• 3. (Teng, 2007) and stay entrepreneurial (Thornberry, 2006). Consequently, corporateentrepreneurship is fast becoming a weapon of choice for many large, established companies ororganizations because it entails both the mindset and skills demonstrated by successful start-upentrepreneurs, and the inculcation of these entrepreneurial characteristics into the culture andactivity/behaviours of the large organizations (Thornberry, 2001).Nonetheless, in pursuit of superior performance, large and established organizations in Asiaappeared to have ignored the importance of corporate governance. In fact, many argue that poorgovernance was a major cause of the crises. Admitting this, the Malaysian Code on CorporateGovernance (Code) was issued in March 2000 and this has marked a significant milestone incorporate governance initiatives in the country (Securities Commission, 2007).Corporate governance (CG) refers to the system through which the behaviour of an organizationis monitored and controlled (Cheung & Chan, 2004) as well as by which firms are owned andmanaged (Krafft & Ravix, 2005). It outlined the principles and best practices of good governanceand described optimal corporate governance structures and internal processes (SecuritiesCommission, 2007). In fact, in knowledge-based and advanced economies, new principles ofcorporate governance have been oriented towards the maximization of shareholder value (Krafft& Ravix, 2005). These new principles of CG driven by shareholder value appear to suggest threethings: (a) financial considerations have a central role in the way organizations are governed, (b)information asymmetries between the different actors (i.e., between management andshareholders) have to be eliminated, and (c) a contractual structure of organizations have to begeneralized within the firm (OECD, 1999).However, given the unpredictable market conditions, organizations are exposed to economic andfinancial risks and this would eventually destroy shareholders’ value. Hence, the principles ofgood corporate governance have been introduced to increase companies’ internal efficiency, andto favor investments through financial markets (Krafft & Ravix, 2005). In fact, Kraft & Ravixnoted that “maximizing the shareholder value in corporate governance greatly favored thefinancing of emerging firms via the stock markets and the acquisition of new knowledge andcompetencies on the basis of mergers and acquisitions over the period 1998-1999” (Krafft & 3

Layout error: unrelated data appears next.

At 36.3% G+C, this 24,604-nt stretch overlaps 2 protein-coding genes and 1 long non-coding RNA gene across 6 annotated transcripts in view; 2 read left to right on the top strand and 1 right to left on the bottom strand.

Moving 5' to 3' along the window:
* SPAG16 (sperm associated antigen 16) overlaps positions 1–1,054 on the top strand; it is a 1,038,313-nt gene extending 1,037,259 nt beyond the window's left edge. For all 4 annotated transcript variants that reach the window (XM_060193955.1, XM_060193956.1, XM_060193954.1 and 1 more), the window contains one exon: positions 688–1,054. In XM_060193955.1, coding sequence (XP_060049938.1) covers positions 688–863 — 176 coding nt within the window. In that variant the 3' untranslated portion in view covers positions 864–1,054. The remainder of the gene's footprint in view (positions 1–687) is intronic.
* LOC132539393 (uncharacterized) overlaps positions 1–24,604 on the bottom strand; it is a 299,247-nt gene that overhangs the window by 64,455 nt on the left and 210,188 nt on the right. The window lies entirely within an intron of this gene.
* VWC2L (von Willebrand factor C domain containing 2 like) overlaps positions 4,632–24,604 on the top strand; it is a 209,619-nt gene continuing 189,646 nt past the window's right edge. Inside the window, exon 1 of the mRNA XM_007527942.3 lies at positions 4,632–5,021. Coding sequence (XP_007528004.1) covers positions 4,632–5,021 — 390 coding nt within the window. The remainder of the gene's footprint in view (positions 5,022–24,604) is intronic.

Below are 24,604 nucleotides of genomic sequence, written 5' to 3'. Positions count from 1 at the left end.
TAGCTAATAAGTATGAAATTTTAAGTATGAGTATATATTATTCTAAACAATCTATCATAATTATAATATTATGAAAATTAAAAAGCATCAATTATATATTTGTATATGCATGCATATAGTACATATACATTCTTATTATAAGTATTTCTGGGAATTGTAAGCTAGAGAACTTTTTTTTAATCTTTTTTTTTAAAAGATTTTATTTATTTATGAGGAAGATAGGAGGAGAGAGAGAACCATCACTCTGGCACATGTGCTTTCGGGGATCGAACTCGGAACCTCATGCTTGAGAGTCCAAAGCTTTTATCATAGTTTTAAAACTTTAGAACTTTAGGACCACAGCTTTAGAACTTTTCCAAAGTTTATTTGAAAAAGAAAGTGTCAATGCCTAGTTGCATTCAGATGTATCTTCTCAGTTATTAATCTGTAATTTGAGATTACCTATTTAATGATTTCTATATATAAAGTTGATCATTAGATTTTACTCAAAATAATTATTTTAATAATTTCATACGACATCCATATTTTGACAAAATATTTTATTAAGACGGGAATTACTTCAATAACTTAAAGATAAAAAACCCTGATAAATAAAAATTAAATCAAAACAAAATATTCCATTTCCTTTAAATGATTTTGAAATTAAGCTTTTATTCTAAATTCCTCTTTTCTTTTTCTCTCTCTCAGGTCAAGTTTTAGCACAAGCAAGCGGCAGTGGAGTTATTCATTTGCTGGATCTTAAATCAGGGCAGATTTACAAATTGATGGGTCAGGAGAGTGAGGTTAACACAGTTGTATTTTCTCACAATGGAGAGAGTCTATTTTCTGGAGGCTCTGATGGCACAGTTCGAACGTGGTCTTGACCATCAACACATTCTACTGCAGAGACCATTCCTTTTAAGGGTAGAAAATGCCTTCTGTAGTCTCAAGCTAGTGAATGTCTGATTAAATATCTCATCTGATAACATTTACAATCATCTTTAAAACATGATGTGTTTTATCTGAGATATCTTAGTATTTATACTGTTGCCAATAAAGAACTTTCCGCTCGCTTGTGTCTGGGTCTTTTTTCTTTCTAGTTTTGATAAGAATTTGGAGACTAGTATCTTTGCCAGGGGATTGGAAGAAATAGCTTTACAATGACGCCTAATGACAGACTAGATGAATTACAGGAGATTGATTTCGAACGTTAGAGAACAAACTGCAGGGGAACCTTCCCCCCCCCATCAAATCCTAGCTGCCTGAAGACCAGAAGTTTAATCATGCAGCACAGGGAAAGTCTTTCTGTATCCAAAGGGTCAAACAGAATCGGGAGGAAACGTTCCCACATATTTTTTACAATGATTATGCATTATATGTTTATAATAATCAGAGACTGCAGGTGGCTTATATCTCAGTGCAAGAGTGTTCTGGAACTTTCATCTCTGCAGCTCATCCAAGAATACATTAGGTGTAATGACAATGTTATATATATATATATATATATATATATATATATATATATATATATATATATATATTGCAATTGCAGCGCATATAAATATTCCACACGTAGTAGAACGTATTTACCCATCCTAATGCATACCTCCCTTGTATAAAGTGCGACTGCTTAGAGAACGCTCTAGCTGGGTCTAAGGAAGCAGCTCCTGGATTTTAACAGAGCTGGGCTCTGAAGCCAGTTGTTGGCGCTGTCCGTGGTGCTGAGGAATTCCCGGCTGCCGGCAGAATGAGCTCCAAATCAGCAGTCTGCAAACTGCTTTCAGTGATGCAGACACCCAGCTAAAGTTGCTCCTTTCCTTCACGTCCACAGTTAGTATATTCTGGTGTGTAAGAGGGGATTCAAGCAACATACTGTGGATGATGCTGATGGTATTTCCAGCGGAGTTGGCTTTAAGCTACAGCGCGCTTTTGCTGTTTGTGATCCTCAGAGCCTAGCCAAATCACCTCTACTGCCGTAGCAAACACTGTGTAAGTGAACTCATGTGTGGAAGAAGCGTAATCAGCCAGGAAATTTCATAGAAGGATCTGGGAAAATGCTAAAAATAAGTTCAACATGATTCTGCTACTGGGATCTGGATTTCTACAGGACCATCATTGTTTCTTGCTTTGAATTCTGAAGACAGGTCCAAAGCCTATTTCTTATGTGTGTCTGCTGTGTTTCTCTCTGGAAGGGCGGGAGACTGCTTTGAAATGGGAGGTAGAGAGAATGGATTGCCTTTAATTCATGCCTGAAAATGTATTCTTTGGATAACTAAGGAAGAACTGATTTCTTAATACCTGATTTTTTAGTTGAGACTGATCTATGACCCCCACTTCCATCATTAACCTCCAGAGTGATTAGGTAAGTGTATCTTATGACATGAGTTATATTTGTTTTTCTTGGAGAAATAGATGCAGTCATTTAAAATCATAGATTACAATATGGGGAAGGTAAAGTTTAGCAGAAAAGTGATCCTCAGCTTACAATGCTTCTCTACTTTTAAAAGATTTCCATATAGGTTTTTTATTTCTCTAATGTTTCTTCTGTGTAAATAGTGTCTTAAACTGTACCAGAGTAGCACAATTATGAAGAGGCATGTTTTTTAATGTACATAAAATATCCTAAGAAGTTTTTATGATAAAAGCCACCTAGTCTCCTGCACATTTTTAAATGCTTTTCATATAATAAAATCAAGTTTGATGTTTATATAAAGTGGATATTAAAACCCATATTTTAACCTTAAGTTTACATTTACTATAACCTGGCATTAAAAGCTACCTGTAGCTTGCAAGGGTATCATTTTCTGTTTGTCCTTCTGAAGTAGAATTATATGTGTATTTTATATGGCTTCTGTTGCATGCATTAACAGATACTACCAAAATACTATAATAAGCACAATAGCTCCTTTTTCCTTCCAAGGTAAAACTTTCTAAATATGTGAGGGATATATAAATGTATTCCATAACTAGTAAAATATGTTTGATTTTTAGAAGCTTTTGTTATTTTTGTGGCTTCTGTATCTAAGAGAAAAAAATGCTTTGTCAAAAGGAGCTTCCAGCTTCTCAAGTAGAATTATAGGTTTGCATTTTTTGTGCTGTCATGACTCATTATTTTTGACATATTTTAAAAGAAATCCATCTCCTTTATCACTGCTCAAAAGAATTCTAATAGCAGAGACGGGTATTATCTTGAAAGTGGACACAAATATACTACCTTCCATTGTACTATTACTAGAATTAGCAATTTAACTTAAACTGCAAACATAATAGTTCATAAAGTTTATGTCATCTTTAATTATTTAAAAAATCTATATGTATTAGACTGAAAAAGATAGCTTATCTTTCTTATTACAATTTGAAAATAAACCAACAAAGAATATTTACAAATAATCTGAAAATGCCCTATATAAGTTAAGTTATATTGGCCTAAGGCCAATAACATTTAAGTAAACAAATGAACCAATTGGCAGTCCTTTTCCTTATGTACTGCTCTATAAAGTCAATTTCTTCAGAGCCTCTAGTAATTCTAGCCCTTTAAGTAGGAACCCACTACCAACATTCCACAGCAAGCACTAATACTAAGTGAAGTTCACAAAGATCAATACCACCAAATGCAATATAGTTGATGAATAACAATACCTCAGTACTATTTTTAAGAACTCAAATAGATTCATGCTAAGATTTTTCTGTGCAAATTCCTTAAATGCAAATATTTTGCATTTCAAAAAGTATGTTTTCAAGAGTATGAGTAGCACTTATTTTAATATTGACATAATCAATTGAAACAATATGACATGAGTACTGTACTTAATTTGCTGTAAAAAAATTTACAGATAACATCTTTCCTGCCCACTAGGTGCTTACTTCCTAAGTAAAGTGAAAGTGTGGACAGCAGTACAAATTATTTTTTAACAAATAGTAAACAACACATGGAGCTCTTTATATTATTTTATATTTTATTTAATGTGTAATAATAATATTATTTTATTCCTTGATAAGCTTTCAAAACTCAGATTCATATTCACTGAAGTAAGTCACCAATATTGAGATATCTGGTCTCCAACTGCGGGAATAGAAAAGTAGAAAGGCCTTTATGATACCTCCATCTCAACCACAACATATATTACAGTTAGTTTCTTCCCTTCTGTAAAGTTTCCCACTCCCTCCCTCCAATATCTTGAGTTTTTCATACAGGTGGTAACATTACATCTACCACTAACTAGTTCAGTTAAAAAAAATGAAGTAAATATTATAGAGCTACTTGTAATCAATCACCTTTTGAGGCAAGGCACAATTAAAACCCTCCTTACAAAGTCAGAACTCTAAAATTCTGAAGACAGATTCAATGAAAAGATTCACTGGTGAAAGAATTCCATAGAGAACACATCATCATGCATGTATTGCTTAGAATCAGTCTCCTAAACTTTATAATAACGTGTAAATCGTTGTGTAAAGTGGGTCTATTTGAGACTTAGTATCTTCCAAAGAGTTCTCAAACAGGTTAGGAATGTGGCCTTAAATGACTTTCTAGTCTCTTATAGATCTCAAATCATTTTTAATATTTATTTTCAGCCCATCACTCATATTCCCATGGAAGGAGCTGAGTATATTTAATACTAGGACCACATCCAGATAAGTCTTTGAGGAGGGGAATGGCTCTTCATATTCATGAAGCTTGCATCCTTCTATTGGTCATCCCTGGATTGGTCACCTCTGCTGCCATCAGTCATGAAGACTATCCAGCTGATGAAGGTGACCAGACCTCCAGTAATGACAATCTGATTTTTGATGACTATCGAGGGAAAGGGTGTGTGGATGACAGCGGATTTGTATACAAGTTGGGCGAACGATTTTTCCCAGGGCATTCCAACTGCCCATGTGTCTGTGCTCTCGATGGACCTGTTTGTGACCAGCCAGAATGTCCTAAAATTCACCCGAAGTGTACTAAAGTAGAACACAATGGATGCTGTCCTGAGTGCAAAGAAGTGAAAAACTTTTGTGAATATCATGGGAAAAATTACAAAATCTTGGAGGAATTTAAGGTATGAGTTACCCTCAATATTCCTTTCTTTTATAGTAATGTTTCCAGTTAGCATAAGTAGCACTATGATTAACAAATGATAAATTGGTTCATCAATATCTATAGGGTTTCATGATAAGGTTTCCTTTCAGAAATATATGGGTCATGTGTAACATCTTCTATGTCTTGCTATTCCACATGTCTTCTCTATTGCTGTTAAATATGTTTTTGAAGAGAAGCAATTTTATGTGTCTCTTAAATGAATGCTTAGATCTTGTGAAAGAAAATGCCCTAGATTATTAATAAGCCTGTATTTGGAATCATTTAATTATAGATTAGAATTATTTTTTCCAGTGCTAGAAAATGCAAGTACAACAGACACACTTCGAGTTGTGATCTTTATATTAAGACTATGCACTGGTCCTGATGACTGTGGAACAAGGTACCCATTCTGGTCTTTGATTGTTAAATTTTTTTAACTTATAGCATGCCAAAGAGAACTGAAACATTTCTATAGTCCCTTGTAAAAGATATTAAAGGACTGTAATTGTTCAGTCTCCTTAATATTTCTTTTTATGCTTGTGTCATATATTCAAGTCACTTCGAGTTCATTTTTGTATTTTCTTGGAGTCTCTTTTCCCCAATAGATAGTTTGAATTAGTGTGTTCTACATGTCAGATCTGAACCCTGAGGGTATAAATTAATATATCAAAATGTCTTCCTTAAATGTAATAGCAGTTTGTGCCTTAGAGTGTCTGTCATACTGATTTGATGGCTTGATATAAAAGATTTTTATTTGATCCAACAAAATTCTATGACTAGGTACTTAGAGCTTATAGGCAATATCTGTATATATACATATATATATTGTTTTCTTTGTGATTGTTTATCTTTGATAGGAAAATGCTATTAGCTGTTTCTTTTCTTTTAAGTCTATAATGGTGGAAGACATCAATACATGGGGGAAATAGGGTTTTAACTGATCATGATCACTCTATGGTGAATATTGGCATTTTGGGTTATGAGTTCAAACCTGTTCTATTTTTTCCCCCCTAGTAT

• 4. Ravix, 2005, p.126). Besides, good CG has been recognized as essential for establishing anattractive investment climate characterized by competitive companies and efficient financialmarkets (OECD, 2003). On the other hand, such an emphasis has greatly affected the viability ofcompanies and this has resulted in over-investment, excess capacity, downsizing, and a sharp fallin the share price, revenue and profitability (Krafft & Ravix, 2005). Consequently, CG couldhave accelerated the process of financial crisis, and contributed high turbulence in firms’demography and dramatic changes in market shares (Lazonick & OSullivan, 2002).On the other hand, corporate entrepreneurship (CE) refers to entrepreneurial activities withinexisting business organizations (Schollhammer, 1982). Later, Antoncic and Hisrich (2004)appear to share the same view and define CE as entrepreneurship within an establishedorganization. Alternatively, Zahra (1995) views CE as the sum of an organization’s innovation,renewal, and venturing efforts. An alternative view is that CE is a process whereby theorganizations engage in diversification through internal development (Burgelman, 1983).Stevenson, Robert and Grousbeck (1989) also perceive CE as a process which individuals _ eitheron their own or inside organizations _ pursue opportunities without regard to the resources theycurrently control. Within the same line of thought, CE is further defined as the process wherebyan individual or a group of individuals, in association with an existing organization, create a neworganization or instigate renewal or innovation within that organization (Sharma & Chrisman,1999). However, other scholars suggest that CE is primarily concerned with entrepreneurialbehaviour inside established mid-sized and large organizations (Morris & Kuratko, 2002).Therefore, corporate entrepreneurship appears to have a multiple definitions (Entebang, 2010),nonetheless most entrepreneurship scholars seem to agree that CE activities focus primarily oninnovation, strategic renewal and corporate venturing aspects of the organization (Teng, 2007;Zahra, 1993) which may contribute to organization’s survival and performance (Covin & Slevin,1989; Drucker, 1985; Lumpkin & Dess, 1996; Miller, 1983; Zahra, 1993).Consequently, scholars argue that organizations with high levels of corporate entrepreneurshipare more likely to perform better than those with lower levels of CE (Antoncic & Hisrich, 2004).In fact, they find that corporate entrepreneurship is strongly, positively and significantly relatedto organizational growth, profitability and new wealth. Hence, they argue that corporate 4